As the snow melts, and the leaves turn green, now is a good time to think about introducing your child to a swimming pool. Most accredited and certified water instruction agencies suggest waiting until your baby is at least 6 months old, so they are more likely to have proper head control and can regulate their own body temperature effectively. That is also enough time for your baby to build up a stronger immunity towards such things as pool chemicals and bacteria. Below are some tips that will help to make your child feel more comfortable, which in turn, improves their new experience.
Many people overlook how they enter the water with their child. This is very important to remember, especially because this is your child’s first experience being in a pool. Remember that everything is new for them. The water throws off their balance which they have been working to obtain for the past few months, as well as body position (that is, if your child is walking, swimming position means reverting back to a horizontal body position.) Entering the water slowly, either carrying them (often referred to as “heart to heart” position) or getting into the water before they do while the child sits on the side of the pool (often referred to as “face to face”) are the best ways to help facilitate a positive experience. (Make sure you never let go of your child if you choose the face to face entrance. Oftentimes, it’s best done with assistance from a spouse on the pool deck.)
Use Holding Techniques
You must position yourself in the water with your face at their level. Stooping into the water and submerging your shoulders will put you at eye level with your child. Do not hold them in a cradle position, or on your hip. Instead, try holding them under their arm pits in front of you. This allows them to feel the buoyancy of the water, and what it does to their body. If your child is a bit older, you can do a “tow technique” when they become a bit more comfortable. To “tow” your child, grasp their hands only and begin walking backwards. The forward movement for them, allows their body to float to the surface, and become more horizontal.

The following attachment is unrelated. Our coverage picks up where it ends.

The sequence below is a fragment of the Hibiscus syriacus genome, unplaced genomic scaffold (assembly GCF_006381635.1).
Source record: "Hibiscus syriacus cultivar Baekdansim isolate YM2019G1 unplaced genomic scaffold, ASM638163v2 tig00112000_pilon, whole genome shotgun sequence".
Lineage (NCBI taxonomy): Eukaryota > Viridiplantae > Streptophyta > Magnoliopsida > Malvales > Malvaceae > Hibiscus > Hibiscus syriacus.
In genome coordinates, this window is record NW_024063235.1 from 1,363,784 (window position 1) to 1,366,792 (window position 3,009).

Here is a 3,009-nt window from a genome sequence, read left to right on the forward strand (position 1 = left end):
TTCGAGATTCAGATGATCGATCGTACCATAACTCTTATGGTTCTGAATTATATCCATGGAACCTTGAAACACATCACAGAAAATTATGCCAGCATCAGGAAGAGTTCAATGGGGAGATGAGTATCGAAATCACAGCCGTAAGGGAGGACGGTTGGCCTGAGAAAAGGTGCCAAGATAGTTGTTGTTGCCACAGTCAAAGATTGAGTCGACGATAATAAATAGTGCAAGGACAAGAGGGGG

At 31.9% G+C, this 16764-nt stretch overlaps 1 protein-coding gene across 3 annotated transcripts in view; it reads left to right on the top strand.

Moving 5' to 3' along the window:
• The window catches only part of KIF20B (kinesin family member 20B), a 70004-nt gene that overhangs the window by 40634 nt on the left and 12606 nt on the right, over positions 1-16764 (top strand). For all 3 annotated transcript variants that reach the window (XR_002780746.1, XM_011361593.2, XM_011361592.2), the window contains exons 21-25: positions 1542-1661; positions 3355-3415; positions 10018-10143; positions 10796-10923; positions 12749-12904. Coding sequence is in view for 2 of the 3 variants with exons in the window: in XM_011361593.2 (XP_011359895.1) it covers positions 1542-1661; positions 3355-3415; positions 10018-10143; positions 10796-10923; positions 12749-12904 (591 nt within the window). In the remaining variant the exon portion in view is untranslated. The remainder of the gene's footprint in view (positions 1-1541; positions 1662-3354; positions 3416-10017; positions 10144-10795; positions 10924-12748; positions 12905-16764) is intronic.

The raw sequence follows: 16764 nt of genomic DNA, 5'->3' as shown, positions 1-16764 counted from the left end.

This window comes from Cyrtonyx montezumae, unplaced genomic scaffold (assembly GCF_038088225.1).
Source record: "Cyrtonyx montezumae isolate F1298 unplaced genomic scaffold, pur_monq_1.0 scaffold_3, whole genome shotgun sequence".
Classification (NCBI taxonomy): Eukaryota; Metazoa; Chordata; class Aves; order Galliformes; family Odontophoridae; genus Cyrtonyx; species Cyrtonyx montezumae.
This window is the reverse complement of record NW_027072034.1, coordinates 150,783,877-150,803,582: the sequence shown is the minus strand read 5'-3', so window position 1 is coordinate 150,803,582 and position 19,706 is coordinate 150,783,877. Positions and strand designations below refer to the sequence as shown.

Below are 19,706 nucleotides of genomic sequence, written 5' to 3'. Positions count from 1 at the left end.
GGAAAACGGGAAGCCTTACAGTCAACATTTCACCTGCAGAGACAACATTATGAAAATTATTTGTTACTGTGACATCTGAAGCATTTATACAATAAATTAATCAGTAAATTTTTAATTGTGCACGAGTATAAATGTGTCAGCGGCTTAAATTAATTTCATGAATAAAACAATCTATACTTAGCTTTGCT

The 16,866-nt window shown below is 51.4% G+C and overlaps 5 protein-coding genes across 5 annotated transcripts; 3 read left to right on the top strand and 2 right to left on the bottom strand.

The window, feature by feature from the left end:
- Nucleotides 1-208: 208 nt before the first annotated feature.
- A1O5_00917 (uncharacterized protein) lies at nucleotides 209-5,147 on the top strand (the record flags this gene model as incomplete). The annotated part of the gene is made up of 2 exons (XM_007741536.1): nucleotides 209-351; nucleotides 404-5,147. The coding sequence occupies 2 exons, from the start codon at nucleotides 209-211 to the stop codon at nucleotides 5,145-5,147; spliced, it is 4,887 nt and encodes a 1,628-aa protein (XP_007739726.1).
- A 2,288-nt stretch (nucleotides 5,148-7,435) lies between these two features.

Follow Their Cues
Encourage getting different parts of their head wet without submerging them. Ease your child into it by dipping their chin in the water while you do the same. Encourage blowing bubbles enthusiastically. Then put your ear in the water, and see if they do the same. Children follow by example, and if they see you enjoying what you’re doing, they may be more apt to give it a try. Do not completely submerge your child unless they give you a cue that they are comfortable with it.
Use Toys and Encourage Game Play
We all know that children are motivated through games and play. Sing a silly song such as “The Wheels on the Bus” to get them comfortable. Bring their favorite bath toy from home, so they have a familiar toy to paddle and reach for. Reaching for toys that are thrown ahead of them a ways is great practice for stretching out in the water.
Limit Your Exposure
Even if your kiddo is having the time of their life, be aware that around 30 minutes is typically the length of time that a child can be in the water, without getting too chilled. Watch for signs that they may need a break, such as chattering teeth, fingers and toe nails turning a bluish color, or their lips turning a purple/blue color. Once you see these signs, it’s time for a lukewarm post pool shower, to wash off any chemicals that may irritate their sensitive skin.
Remember that being comfortable in the water may not happen overnight. Returning once or twice a week will quickly make pool time an enjoyable activity, for you and your baby.